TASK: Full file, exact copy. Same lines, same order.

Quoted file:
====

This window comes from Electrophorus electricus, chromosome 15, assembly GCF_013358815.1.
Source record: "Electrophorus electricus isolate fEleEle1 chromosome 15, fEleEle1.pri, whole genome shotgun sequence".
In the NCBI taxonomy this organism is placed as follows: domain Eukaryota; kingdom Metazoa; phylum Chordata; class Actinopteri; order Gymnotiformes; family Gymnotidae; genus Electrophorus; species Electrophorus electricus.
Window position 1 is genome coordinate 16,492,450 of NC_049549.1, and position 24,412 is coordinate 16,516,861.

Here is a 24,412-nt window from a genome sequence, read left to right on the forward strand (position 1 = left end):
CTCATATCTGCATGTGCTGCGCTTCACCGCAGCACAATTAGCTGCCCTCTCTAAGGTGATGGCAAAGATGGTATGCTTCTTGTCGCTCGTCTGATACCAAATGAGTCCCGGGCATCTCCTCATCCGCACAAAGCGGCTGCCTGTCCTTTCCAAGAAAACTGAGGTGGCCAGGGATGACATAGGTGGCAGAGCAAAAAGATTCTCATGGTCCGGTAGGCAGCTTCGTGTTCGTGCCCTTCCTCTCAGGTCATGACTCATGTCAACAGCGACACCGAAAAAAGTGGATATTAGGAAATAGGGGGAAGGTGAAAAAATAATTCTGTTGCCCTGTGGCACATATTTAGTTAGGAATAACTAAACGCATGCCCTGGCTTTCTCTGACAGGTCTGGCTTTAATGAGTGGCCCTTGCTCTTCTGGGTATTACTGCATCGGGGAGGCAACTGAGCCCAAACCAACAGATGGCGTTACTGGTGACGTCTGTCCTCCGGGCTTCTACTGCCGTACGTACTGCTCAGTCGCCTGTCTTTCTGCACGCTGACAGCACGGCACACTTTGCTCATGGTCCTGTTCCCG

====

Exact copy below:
This window comes from Electrophorus electricus, chromosome 15, assembly GCF_013358815.1.
Source record: "Electrophorus electricus isolate fEleEle1 chromosome 15, fEleEle1.pri, whole genome shotgun sequence".
In the NCBI taxonomy this organism is placed as follows: domain Eukaryota; kingdom Metazoa; phylum Chordata; class Actinopteri; order Gymnotiformes; family Gymnotidae; genus Electrophorus; species Electrophorus electricus.
Window position 1 is genome coordinate 16,492,450 of NC_049549.1, and position 24,412 is coordinate 16,516,861.

Here is a 24,412-nt window from a genome sequence, read left to right on the forward strand (position 1 = left end):
CTCATATCTGCATGTGCTGCGCTTCACCGCAGCACAATTAGCTGCCCTCTCTAAGGTGATGGCAAAGATGGTATGCTTCTTGTCGCTCGTCTGATACCAAATGAGTCCCGGGCATCTCCTCATCCGCACAAAGCGGCTGCCTGTCCTTTCCAAGAAAACTGAGGTGGCCAGGGATGACATAGGTGGCAGAGCAAAAAGATTCTCATGGTCCGGTAGGCAGCTTCGTGTTCGTGCCCTTCCTCTCAGGTCATGACTCATGTCAACAGCGACACCGAAAAAAGTGGATATTAGGAAATAGGGGGAAGGTGAAAAAATAATTCTGTTGCCCTGTGGCACATATTTAGTTAGGAATAACTAAACGCATGCCCTGGCTTTCTCTGACAGGTCTGGCTTTAATGAGTGGCCCTTGCTCTTCTGGGTATTACTGCATCGGGGAGGCAACTGAGCCCAAACCAACAGATGGCGTTACTGGTGACGTCTGTCCTCCGGGCTTCTACTGCCGTACGTACTGCTCAGTCGCCTGTCTTTCTGCACGCTGACAGCACGGCACACTTTGCTCATGGTCCTGTTCCCG